On listening to baseball on the radio in the summer

With the Milwaukee Brewers becoming the latest MLB team to have their home opener canceled due to the coronavirus pandemic, I’m starting to think my dad’s prediction that “No professional sports league will finish their season this year” may come true.

Listening to baseball on the radio is quintessential Americana summer to me. And when I say “listening,” I don’t mean actually following the game. In fact, the less I know about the teams playing and the less invested I am in the outcome, the better. What I mean is baseball was the background noise and soundtrack of my summers. Growing up, whether my dad realized the frequency or not, he would often have baseball games playing on the radio or the tv. So baseball announcers subconsciously became the white noise that signified summer just like the sound of rain on a window, an oscillating fan, or the ocean tide.

The thing I love about baseball announcers is that they all sound so similar to me. Because it can be a relatively slow-paced game and because there is often gaps of time to fill without much action, the announcers rarely get too excited or hurried. Even when there’s a home run or a double play, they usually stay relatively measured – after all, there’s 162 games to get through.

I couldn’t tell you a single player prominent player from when I was younger or even what teams my dad listened to the most, but I still have visions of the sun going down at the gloriously late hour of 8 or 9 pm with the familiar cadence of a baseball announcer narrating the sun’s descent for the day. My mind’s eye still vividly sees car rides home from a rec soccer game or gymnastics practice with the lull of baseball on in the background.

I don’t remember when I realized how soothing the sounds of baseball are to me. Maybe it was the absence of it when I wasn’t living at home during the summers anymore or maybe it was when I actually was home after being away. But somewhere along the way I realized how calming the almost rhythmic-like “chant” of baseball play-by-play is, and how it so silently screams summer to me.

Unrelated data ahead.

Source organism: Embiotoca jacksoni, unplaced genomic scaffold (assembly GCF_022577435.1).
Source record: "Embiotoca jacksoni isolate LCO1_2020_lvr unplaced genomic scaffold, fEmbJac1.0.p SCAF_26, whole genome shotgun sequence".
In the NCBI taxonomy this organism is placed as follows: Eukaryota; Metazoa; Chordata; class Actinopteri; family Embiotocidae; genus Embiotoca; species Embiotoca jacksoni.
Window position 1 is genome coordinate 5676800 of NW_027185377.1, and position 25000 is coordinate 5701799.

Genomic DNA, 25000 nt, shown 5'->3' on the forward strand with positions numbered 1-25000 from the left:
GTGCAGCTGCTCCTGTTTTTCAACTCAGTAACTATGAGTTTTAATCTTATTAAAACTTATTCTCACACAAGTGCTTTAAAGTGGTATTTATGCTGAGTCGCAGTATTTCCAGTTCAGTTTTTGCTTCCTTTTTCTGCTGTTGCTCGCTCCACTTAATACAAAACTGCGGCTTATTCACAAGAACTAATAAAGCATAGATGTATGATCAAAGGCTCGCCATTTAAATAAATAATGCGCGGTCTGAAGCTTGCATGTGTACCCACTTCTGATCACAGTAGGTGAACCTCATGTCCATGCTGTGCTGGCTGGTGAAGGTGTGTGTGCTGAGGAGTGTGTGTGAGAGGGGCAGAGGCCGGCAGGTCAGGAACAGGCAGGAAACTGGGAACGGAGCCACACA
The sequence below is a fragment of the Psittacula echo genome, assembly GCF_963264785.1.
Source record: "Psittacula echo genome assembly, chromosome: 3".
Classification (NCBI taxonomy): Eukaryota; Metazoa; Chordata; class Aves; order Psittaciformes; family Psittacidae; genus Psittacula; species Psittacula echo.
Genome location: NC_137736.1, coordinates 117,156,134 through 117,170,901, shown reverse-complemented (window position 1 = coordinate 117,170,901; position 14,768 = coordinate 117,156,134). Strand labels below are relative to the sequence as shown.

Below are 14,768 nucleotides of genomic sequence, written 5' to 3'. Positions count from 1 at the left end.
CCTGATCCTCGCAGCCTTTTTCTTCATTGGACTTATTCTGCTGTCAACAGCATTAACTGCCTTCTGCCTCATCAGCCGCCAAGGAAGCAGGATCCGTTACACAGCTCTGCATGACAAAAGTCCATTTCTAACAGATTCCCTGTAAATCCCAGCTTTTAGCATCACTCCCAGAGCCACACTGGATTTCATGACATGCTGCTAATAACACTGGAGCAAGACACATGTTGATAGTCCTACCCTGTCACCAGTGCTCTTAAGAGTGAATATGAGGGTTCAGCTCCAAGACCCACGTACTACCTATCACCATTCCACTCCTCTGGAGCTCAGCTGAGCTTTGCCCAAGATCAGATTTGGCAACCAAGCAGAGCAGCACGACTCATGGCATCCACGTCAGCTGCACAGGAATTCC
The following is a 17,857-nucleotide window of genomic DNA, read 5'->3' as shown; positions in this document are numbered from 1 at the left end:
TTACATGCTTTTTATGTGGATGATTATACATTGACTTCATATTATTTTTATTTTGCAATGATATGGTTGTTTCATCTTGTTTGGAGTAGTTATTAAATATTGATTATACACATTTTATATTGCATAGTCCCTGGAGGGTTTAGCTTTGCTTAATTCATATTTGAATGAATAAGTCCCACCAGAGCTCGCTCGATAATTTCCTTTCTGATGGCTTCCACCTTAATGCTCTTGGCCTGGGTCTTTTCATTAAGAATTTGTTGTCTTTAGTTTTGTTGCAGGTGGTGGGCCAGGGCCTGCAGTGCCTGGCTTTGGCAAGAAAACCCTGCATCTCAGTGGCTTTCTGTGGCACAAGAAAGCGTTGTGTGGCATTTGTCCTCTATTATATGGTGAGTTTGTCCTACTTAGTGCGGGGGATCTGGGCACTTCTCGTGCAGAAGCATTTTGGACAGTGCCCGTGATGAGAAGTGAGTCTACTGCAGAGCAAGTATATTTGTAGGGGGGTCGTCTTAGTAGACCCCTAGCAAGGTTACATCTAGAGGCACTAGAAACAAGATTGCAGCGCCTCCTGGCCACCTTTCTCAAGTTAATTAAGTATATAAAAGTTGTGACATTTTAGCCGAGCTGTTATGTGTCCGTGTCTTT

I’ve kept a word document list of “things that make me happy” on my computer since high school detailing little joys in life such as wood floors and staplers (yes, staplers!), and to this day “baseball on the radio in the summer” is on the list.

So let’s hope there’s a few more baseball games left this year. Even though I’m not at home in the States, I still can’t imagine summer without it.

Erica

P.S. Photo of my favorite Phillie Phanatic among the empty seats at Citizens Bank Park this year.

Coronavirus briefings are back!

I’m an admitted nerd about certain things – politics, current affairs, history, among others – so when I heard President Trump was bringing back the daily coronavirus task force briefings, I was “excited.”*

*I want to caveat the rest of this post by saying that I don’t take the situation and the global pandemic lightly.

The task force briefings in March were like a real-life soap opera to me – but better. They were scheduled to begin (though always late) at 10:00 pm London time, and I’d start watching the feed before the conference started so I could see what journalists were there that day and where they were sitting (looking for Jon Karl, Jim Acosta and Kaitlan Collins, as they always make the president particularly mad). I’d listen to the news of the day with an ear to anticipating what questions President Trump would be asked. For example, in mid-April Trump started his morning by tweeting “I have instructed the United States Navy to shoot down and destroy any and all Iranian gunboats if they harass our ships at sea.” To which the obvious question is, “How do you shoot down boats?” And with every other president in history the question would be, “why are you announcing military policy on Twitter?”, though that’s typical for him.

Like any other soap opera, sometimes what I termed the “episode” would end on a cliff hanger and sometimes they might as well have run “to be continued” as a post script. And there were always predictions about whether Dr. Fauci would make an appearance

Towards the end of their run a friend even introduced me to “Trump Briefing Bingo” with squares featuring the president’s favorite phrases such as “tremendous,” “very strongly,” and “fake news” and situations like “subordinate thanks Trump for leadership” and when the president would blame President Obama for something or talks about the dire situation he “inherited” from previous administrations.

https://bingobaker.com/play/3006491

So I tuned into last night’s briefing with anticipation that my favorite bedtime stories had returned. What I/we got instead was a very different president. He admitted things unheard of before such as that the situation was going to get worse before it got better, and at one point he took a mask out of his pocket and held it up to demonstrate that he has “no problem” wearing a mask. He stuck to his script and was considerably more muted and measured in his tone. Even when he took questions he refrained from his customary rambling rants. I didn’t even get bingo (though I was a square away in one column).